Hotel Arri vals-September 6.
J. Oliver, St. Helena; P. L. Peacock, North
Carolina; W. Scott, Great Eastern Circus;
W. Maurice, Elngstree; 0. P. Lorence, Gran
neville; E. S. .Kendrick, Augusta; T. S. Crow
SOD, North Carolina; J. D. Potts, Havana;
A. Bowman, Cuba; 0. L. Edwards, Wales;
W. Scott, A. M. Skipper, South Carolina; A
P. Posten, Savannah; G. P. Colohet, W. L
Smith, Savannah. !
E. T Carver, New York; L. J, Gullmartln
Savannah; J. Brlsbann, 0. J. Lang, Ph', lad el
phla; W. 0. Davis, South Carolina; C. H. Davis
Newberry; E.G. Hanston and wife, Savannah
E, A. Marshall, Philadelphia; H. Finnen, New
York; J. G. Nichols, St. Helena; G. A. Hen
LICENSING THE DBTTOGIBTS.-The following
additional druggists and apothecaries have re
celved their licenses from the State Medical
College since onr last report: Dr. J. 8. Brocin
ton, Dr. J. J. Broclnton and Dr. B. F. Maurlee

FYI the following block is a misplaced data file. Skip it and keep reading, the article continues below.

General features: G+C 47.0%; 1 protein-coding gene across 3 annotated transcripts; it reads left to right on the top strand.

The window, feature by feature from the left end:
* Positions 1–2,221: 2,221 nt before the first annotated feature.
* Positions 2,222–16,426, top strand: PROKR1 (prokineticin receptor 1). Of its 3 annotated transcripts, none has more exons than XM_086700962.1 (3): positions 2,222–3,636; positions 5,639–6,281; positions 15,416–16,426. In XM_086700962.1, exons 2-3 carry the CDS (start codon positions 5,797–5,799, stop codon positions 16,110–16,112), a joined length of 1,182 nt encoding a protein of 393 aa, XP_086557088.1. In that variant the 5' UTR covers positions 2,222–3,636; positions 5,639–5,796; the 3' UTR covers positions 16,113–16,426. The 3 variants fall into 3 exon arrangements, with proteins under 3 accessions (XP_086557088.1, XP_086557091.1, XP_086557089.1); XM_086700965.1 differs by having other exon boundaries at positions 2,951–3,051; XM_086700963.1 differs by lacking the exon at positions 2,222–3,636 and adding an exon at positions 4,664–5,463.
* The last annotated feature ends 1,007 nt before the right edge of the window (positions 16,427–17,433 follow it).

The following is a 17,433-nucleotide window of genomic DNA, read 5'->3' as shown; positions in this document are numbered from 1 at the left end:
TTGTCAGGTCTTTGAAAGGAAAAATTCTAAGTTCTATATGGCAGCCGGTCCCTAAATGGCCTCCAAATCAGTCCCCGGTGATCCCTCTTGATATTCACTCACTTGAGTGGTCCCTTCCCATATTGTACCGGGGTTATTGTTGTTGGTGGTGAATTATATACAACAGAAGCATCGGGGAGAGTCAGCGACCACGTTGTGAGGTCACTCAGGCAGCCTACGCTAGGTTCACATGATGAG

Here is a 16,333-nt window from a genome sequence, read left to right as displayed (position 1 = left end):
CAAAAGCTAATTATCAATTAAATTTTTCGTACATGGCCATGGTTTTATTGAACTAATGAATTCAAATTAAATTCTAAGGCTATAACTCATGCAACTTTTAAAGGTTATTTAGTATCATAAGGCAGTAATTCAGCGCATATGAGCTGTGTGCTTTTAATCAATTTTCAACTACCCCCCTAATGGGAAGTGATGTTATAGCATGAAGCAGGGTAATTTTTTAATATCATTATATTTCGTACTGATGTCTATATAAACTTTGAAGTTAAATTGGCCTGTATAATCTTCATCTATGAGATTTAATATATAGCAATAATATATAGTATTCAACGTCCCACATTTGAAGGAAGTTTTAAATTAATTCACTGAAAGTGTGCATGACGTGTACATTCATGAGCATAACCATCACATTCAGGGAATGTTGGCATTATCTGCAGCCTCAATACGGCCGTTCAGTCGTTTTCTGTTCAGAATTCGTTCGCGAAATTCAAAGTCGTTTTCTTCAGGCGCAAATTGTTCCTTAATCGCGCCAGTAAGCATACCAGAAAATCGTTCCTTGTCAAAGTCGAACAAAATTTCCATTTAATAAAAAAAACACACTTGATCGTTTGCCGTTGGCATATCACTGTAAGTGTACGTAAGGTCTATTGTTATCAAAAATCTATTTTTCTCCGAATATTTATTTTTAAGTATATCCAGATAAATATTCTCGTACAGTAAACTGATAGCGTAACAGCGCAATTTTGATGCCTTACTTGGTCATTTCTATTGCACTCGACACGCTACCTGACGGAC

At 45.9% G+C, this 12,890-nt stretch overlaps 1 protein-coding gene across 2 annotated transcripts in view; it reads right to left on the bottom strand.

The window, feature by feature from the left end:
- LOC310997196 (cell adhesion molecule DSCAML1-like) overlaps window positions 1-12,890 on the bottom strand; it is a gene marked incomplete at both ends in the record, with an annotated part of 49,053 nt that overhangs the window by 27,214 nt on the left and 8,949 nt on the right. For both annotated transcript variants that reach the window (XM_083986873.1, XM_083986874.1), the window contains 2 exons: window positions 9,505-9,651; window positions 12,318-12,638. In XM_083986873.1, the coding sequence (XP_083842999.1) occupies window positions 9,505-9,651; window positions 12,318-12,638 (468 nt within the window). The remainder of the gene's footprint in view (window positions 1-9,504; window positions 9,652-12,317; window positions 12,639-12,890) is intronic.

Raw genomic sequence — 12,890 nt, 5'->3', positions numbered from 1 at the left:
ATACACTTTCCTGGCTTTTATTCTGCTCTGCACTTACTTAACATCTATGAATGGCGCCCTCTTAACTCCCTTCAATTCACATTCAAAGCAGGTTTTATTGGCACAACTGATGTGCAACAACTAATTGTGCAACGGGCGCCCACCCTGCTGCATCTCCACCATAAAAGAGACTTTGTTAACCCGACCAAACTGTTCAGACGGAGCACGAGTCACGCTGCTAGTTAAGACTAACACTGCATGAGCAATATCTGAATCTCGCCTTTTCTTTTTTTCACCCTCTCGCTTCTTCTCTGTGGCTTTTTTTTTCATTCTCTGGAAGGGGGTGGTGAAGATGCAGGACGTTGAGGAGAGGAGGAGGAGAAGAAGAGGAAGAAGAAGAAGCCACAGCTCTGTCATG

WUIlamsburg; Mr. E.,J. C. Wood, Aiken; Dr.
N. C. Whetstone, Branchville; Mr. U. C. Bou
mlllat, Floxenoe; Mr. James Walsh, Mr. A. M
Cohen, Mr. H. C. Newton and Mr. T. E. New
? GREEK TURTLE for sale this day at Fish Mar
BEAUTIFUL PHOTOGRAPH FRAMES, at 10 cents
each, at Yon Santen'a, No. 229 King street.
PLATINO CARDS, wholesale and retail, very
cheap, at Yon Santen'e, No. 229 Sing street
Junl-s ' _
LAWYERS can have their Briefs printed in
any style desired, at short notice, at THE NEWS
JOB OFFICE. _"^^
YOUNO MBN, TAKE NOTICE.-Base Balls and
Bats-cheaper than the cheapest. HASEL
STREET BAZAAR. _ apr2D-s
CROQUET SEASON.-We are now furnishing
our customers with Croquet at $3 26. HABEL
STREET BAZAAR. apr27-stuth
PICNIC AND EXCURSION PARTIES will consul
their Interests by calling at THE NEWS JOB
OFFICE, when printed tickets or posters are
CHROMOS-To close out the balance of onr
stock, will sell framed Chromos from 40c. to
$1 each. Basel street Bazaar.
CLUBS, SOCIETIES AND LODGES can have
thPlr Constitutions, Summonses, Bills, Ac.
printed neatly, quickly and cheaply, by leav